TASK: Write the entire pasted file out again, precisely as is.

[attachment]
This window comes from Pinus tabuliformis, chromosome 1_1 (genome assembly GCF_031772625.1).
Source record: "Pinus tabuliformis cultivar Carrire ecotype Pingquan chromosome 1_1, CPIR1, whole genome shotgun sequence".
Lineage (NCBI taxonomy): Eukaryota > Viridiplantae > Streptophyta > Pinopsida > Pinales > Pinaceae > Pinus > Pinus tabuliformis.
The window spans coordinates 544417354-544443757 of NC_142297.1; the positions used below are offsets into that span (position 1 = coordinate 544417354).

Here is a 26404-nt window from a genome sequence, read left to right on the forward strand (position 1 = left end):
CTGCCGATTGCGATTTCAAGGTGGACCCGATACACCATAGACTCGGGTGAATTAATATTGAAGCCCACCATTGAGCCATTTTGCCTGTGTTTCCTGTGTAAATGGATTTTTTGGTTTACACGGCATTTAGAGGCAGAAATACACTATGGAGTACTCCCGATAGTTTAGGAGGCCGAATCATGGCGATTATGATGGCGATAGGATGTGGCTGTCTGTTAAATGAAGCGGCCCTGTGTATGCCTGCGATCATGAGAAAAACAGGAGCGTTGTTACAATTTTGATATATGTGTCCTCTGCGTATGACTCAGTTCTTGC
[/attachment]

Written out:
This window comes from Pinus tabuliformis, chromosome 1_1 (genome assembly GCF_031772625.1).
Source record: "Pinus tabuliformis cultivar Carrire ecotype Pingquan chromosome 1_1, CPIR1, whole genome shotgun sequence".
Lineage (NCBI taxonomy): Eukaryota > Viridiplantae > Streptophyta > Pinopsida > Pinales > Pinaceae > Pinus > Pinus tabuliformis.
The window spans coordinates 544417354-544443757 of NC_142297.1; the positions used below are offsets into that span (position 1 = coordinate 544417354).

Here is a 26404-nt window from a genome sequence, read left to right on the forward strand (position 1 = left end):
CTGCCGATTGCGATTTCAAGGTGGACCCGATACACCATAGACTCGGGTGAATTAATATTGAAGCCCACCATTGAGCCATTTTGCCTGTGTTTCCTGTGTAAATGGATTTTTTGGTTTACACGGCATTTAGAGGCAGAAATACACTATGGAGTACTCCCGATAGTTTAGGAGGCCGAATCATGGCGATTATGATGGCGATAGGATGTGGCTGTCTGTTAAATGAAGCGGCCCTGTGTATGCCTGCGATCATGAGAAAAACAGGAGCGTTGTTACAATTTTGATATATGTGTCCTCTGCGTATGACTCAGTTCTTGC